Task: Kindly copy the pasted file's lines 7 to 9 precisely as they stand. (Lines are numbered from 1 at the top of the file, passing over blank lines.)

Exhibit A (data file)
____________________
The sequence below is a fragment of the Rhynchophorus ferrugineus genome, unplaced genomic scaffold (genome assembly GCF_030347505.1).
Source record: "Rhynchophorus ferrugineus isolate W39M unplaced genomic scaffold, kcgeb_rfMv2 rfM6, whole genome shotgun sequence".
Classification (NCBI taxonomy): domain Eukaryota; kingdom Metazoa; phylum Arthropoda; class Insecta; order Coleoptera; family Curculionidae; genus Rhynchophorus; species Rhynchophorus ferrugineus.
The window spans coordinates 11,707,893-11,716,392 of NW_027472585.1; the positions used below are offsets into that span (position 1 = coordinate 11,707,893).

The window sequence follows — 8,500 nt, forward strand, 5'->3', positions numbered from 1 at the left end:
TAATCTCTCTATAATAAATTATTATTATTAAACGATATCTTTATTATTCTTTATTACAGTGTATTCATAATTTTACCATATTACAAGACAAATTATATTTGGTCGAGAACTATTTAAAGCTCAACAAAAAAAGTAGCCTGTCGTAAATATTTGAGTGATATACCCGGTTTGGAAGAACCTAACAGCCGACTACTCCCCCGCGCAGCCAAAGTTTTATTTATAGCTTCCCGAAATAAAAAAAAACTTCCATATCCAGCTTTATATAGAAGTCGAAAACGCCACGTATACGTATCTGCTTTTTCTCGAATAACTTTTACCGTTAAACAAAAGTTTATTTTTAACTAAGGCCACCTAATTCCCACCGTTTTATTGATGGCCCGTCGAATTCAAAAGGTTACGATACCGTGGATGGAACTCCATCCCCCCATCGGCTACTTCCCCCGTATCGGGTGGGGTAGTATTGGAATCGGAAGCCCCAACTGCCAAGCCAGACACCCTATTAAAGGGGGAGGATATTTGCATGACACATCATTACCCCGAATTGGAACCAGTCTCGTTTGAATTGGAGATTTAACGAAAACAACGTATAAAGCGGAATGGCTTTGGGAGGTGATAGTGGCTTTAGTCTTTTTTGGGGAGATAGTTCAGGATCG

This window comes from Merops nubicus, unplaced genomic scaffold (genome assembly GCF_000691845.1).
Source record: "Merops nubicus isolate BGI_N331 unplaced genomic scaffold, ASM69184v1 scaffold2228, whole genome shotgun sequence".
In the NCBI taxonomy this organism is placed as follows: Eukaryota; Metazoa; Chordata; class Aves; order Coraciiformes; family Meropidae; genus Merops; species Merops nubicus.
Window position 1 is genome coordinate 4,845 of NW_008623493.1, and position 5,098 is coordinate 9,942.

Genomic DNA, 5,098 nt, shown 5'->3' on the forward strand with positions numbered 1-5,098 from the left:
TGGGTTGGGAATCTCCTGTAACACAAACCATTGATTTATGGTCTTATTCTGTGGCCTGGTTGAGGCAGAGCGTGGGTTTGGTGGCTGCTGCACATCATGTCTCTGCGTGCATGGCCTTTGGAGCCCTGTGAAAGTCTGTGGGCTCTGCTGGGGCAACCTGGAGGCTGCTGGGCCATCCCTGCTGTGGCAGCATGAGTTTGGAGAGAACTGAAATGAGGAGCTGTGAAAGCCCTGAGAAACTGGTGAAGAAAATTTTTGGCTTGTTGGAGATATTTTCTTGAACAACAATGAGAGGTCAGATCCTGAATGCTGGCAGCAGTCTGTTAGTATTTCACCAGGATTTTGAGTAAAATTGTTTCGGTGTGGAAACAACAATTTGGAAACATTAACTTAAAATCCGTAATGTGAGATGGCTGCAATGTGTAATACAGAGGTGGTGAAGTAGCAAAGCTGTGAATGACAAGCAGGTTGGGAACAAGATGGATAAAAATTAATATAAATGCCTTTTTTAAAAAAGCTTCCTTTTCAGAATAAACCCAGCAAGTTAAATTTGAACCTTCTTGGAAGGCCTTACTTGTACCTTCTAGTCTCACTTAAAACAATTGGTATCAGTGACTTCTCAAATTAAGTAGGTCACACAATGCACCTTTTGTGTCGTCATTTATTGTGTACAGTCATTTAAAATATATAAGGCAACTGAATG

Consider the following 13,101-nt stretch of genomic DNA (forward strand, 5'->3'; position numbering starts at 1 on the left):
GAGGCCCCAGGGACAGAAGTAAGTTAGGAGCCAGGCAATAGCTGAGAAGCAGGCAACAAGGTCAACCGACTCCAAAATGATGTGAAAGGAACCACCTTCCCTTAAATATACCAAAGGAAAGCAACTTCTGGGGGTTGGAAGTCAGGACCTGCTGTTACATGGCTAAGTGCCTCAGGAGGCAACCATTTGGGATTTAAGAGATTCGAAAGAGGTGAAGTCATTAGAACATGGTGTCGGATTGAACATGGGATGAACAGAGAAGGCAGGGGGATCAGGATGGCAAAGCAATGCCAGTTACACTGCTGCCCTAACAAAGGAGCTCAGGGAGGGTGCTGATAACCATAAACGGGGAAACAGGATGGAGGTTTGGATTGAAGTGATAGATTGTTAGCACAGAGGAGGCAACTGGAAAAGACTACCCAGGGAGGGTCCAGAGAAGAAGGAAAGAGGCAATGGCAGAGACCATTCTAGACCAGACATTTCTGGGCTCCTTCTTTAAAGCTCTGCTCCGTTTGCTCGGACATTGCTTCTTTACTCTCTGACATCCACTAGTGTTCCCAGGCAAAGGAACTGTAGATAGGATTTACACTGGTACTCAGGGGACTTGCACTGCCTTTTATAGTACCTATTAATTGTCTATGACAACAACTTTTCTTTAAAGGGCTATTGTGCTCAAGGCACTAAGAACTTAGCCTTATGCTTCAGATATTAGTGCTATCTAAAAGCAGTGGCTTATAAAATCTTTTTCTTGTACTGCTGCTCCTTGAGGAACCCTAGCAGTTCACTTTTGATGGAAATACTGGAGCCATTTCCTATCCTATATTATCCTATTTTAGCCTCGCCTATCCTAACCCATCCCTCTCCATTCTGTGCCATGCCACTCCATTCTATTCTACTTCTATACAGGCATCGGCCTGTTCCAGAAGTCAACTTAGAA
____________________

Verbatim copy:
This window comes from Merops nubicus, unplaced genomic scaffold (genome assembly GCF_000691845.1).
Source record: "Merops nubicus isolate BGI_N331 unplaced genomic scaffold, ASM69184v1 scaffold2228, whole genome shotgun sequence".
In the NCBI taxonomy this organism is placed as follows: Eukaryota; Metazoa; Chordata; class Aves; order Coraciiformes; family Meropidae; genus Merops; species Merops nubicus.